This study aimed to investigate whether introducing workplace health-promotion interventions targeting employees with health problems or reduced work ability affected overall sick leave and disability risk.
The study population comprised data from an establishment survey from 2010 identifying who had introduced workplace health promotion (the intervention) linked to register data on all employees and their sickness absence and disability pension uptake from 2000 through 2010.
Interventions had moderate effects due to varying efficacy in different parts of the labour market. Intervention success was more likely among white-collar workers (e.g. in public administration) compared to blue-collar workers (e.g. in manufacturing), probably due to variations in both organisational and technological constraints. Effects were small among men and moderate among older workers, particularly among women. Overall, disability risk reduction was accompanied by an increase in sickness absence. Sometimes, sickness absence increased in groups with no change in disability risk, suggesting that presenteeism in one group may increase absenteeism in other groups.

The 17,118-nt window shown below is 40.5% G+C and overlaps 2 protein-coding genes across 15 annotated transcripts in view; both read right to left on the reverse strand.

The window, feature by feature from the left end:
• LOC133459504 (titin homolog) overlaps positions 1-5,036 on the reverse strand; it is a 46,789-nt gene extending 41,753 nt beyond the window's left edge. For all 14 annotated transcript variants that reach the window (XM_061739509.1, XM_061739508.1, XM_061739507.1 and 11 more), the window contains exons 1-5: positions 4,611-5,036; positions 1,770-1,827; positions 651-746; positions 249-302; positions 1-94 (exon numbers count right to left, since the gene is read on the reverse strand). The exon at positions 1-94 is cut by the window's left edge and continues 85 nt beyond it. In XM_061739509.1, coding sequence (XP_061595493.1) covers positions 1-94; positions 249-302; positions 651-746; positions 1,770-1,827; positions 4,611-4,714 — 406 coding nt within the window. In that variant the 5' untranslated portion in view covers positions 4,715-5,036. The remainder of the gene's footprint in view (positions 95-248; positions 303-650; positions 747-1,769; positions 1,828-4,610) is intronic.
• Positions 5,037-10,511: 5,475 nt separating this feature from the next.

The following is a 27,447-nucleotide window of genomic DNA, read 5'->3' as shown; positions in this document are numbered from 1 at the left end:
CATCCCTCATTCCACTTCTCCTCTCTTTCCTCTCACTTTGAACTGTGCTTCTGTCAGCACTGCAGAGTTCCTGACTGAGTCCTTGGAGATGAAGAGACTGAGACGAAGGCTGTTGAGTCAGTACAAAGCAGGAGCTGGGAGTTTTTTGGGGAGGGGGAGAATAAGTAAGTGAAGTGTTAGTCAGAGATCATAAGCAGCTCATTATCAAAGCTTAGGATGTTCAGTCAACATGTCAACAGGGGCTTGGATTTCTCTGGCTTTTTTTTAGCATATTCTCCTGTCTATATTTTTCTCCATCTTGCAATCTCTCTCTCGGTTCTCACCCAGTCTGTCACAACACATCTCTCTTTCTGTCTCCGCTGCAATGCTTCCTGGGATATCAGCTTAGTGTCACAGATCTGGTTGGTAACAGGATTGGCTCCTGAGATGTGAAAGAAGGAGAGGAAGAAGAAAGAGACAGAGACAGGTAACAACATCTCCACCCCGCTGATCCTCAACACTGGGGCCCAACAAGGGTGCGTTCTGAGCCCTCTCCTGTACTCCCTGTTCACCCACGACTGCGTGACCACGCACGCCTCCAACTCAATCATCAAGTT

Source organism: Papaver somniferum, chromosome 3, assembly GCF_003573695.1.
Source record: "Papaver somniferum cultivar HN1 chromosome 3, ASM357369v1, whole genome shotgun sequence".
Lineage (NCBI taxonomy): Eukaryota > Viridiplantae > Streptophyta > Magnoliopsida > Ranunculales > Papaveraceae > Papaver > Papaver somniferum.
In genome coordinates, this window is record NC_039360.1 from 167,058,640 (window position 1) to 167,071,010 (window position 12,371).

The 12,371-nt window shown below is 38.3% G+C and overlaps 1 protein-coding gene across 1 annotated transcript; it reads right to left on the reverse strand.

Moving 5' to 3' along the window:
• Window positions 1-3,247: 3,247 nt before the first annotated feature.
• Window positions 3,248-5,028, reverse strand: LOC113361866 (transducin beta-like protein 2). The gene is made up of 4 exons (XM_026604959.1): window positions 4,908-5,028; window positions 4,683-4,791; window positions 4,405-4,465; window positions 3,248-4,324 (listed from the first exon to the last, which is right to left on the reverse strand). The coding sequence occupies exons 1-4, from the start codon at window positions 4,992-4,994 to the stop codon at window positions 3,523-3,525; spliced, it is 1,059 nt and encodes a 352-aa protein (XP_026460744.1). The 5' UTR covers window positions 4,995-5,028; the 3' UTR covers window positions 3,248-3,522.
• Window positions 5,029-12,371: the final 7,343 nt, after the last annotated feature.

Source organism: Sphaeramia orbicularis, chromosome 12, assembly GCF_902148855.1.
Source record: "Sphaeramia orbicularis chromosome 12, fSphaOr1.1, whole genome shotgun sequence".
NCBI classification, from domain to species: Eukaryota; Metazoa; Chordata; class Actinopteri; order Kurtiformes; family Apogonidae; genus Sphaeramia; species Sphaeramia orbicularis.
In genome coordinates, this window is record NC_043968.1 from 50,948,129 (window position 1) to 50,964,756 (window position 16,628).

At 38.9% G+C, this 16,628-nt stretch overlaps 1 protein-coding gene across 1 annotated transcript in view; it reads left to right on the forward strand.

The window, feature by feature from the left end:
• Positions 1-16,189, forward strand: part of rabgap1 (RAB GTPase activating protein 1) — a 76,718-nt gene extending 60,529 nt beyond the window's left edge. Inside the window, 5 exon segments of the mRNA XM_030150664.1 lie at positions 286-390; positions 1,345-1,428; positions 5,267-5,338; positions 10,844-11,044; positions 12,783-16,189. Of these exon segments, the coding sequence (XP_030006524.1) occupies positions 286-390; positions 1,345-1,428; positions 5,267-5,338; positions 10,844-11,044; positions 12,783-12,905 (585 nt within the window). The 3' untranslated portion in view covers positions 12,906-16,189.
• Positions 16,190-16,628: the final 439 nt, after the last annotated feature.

Introducing workplace health-promotion interventions may prolong work careers in some labour-market segments. Financial incentives for Norwegian establishments to continue offering workplace health-promotion interventions may be improved, given the current financial model for disability pension and sickness benefits.